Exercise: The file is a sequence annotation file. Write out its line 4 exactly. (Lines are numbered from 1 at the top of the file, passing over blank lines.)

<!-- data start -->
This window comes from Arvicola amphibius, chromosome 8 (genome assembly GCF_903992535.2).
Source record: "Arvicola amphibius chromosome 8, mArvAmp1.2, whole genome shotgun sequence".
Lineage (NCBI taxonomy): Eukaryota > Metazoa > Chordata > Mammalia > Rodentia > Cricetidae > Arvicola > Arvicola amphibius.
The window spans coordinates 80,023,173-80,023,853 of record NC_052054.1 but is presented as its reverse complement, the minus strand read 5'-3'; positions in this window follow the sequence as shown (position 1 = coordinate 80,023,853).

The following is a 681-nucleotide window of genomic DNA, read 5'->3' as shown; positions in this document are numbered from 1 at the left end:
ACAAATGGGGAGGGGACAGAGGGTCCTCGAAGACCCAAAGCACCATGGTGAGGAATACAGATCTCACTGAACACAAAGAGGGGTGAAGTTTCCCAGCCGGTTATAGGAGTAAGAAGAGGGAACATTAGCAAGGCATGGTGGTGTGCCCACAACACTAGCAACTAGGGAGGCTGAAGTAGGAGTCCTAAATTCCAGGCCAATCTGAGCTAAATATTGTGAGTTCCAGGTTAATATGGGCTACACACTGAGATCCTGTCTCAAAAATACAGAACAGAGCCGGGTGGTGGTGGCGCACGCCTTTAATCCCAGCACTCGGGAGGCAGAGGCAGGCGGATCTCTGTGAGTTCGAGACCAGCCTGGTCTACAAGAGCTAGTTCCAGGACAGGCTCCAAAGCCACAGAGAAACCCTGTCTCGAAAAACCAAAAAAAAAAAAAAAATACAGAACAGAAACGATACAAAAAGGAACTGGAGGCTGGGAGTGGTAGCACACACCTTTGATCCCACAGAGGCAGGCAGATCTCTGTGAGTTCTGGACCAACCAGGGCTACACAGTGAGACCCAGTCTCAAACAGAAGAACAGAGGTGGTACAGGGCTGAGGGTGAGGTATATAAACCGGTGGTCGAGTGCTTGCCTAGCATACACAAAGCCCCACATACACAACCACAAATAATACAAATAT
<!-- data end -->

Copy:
The window spans coordinates 80,023,173-80,023,853 of record NC_052054.1 but is presented as its reverse complement, the minus strand read 5'-3'; positions in this window follow the sequence as shown (position 1 = coordinate 80,023,853).